I highly recommend the Scott Pilgrim movie. Jane Eyre, not so much - though I agree, it's an excellent quote. I never really got the Brontes. Jaspar Fforde's "The Eyre Affair" is hilarious though.

dk 7:55 AM  

@The Hag, love the Tuesday Next series.

As a fan of bad jokes this puzzle was a treat to solve.

For our store houses of knowledge the Sazerac was the first cocktail (source American Cocktail Museum NOLA) and the best ones can be found at the Carousel Bar also in NOLA... where I will be for T-Day. The living dead themed bars here in the miniapple serve Absinthe infused Zombies.

I think the kayak/bike/ski rack on my car is a YAKIMA.

The winds have died down here in the mighty midwest so it is safe to put out pumpkins. @sethg any ideas?

*** (3 stars) Capture the spirit of the season.

Squash's Mom 8:14 AM  

I had the R .M...E and thought maybe ROMANCE was the poison of life....

Most of the puzzle wasn't too hard thought and now it's time to go eat some Booberry cereal....

glimmerglass 8:18 AM  

It must be Channel Three (TRE). I didn't know how to spell YAKIMA, and so I had Yakama, and I still think Booberry Pie and a scream is a better riddle answer. Thanks to anonymous for giving me some solace.

Elisa 8:27 AM  

Yes, he was going for Channel Three, but the logical response to "Italian TV Channel" is the 3-letter RAI. So I was slowed down with that for a while.

joho 8:36 AM  

@glimmerglass, I also ended up with BOOBERRYPIEANDASCREAM. You know, a piece of pie with ASCREAM on the side. And, as it turns out according to @anon. 12:29 a.m., with this answer we get the tribe name right!

We have a bleed over at 22A with BAT.

My only writeover was SassY before SAUCY.

@dk, no wind here but it wasn't safe to put out our pumpkin as the squirrels ate it. I usually carve on Halloween but their gnawing hasn't left me much to work with.

KooKooKaChoo 8:39 AM  

Well, I didn't laugh at the joke, but laughed at "genie" and "bridges" (had "arim" for a while, slowing me down) so my day is made.

Also for a while, mis-read the cross-reference and thought "booberry pie and kleenex" as a ghost's dessert made some kind of sense.

Had to look up e-stop. On a bar? A control panel is a bar? What am I missing?

Anonymous 8:42 AM  

Estoppal is a legal term, to stop something, basically, thus bar at the bar.

I'm not getting the Capital of the US answer. . .DOL. I'm sure I will one y'all tell me! :)

jesser 8:52 AM  

Same writeovers as @ChefWen and @Joho, and as a former bartender I wanted 23A to be 'cut off' but it couldn't be. Boo.

I have not seen a FANTA soda since the Nixon Administration. Do they still make that stuff?

I thought ASH crossing ASHE was iffy, but if El Jefe will let it go, I won't pick nits.

Busy day today. Must go to the Goodwill and other thrift shops to find a cheap black suit that doesn't fit. A group of friends is going to a Friday night Homoween party as The Addams Family, and I -- the tallest -- will be Lurch.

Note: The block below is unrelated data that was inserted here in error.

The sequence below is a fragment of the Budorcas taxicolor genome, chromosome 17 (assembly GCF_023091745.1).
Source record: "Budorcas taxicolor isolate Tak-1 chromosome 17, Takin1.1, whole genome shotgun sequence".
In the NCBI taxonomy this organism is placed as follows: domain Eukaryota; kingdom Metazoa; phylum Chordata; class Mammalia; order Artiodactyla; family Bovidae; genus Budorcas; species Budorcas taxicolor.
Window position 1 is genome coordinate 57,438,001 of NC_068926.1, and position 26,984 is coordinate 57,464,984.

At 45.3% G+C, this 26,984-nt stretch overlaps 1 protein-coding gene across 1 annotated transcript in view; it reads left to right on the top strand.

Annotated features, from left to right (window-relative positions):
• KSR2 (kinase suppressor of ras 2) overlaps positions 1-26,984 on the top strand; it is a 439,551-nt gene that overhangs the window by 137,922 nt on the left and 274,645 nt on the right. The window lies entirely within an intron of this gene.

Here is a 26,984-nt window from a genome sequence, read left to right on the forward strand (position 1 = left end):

Emshi! (A Korean dish that isn't quite done fermenting yet.) -- jesser

Anonymous 9:05 AM  

@Anon 8:42 - Capital and DOL (Dollar), economic terms

Credit/Blame where due 9:10 AM  

@Falconer

Today's author is KAHN not Klahn

P>G>

Anonymous 9:17 AM  

@KKKC, Bar, AT the bar, not ON the bar. The first bar is estop, a legal term, and the second bat is the body of lawyers in a jurisdiction. Lawyers use the term estop, a term in equity meaning what it sounds like, stopping someone from doing something unlawful.

De nada....

duaneu 9:37 AM  

YAKIMA is a city, river (and county) in Washington, but the tribe is YAKAMA.

OldCarFudd 9:47 AM  

My sister lives in Yakima. The tribe is, indeed, Yakama.

Is it kosher to use QB instead of quarterback in a clue when the answer is not an abbreviation?

Easy, fun puzzle, but at a Tuesday level.

My wife and I will continue a Halloween tradition we began just a year ago. Get the hell out of town! We live in the only area of densely-packed homes in a township otherwise zoned 3-acre (or more) minimum. The kids come here by the busload, because it's the only place they don't have to walk a quarter mile between candy bars. Last year we did touristy things in Washington; this year, Philadelphia.

PuzzleNut 9:56 AM  

Seemed like this puzzle could be a strong candidate for the most three letter answers (and, as Rex noted, arbitrarily clued, eg, GEE, HEY, MOE, TRE et al).
Only write-over was tAcoMA, but I solve in ink and am careful when so many answers can work.
I'm not as familiar with the various constructors as many of you, but I recognize David Kahn and was expecting a much better puzzle than this one.
PS Another nit - BAT crossing GRABAT

Anonymous 10:23 AM  

Wikipedia suports those who say Yakama for the tribe. On the other hand Dictionary.Com supports the NYT:

Yak·i·ma   /ˈyækəˌmɔ, -mə/ Show Spelled
[yak-uh-maw, -muh] Show IPA

–noun, plural -mas, ( especially collectively ) -ma for 3.
1. a city in S Washington. 49,826.
2. a river in S central Washington. 203 mi. (327 km) long.
3. a member of a North American Indian people of Washington.
4. the Sahaptin language of the Yakima. Dictionary.com Unabridged
Based on the Random House Dictionary, © Random House, Inc. 2010.
Cite This Source | Link To Yakima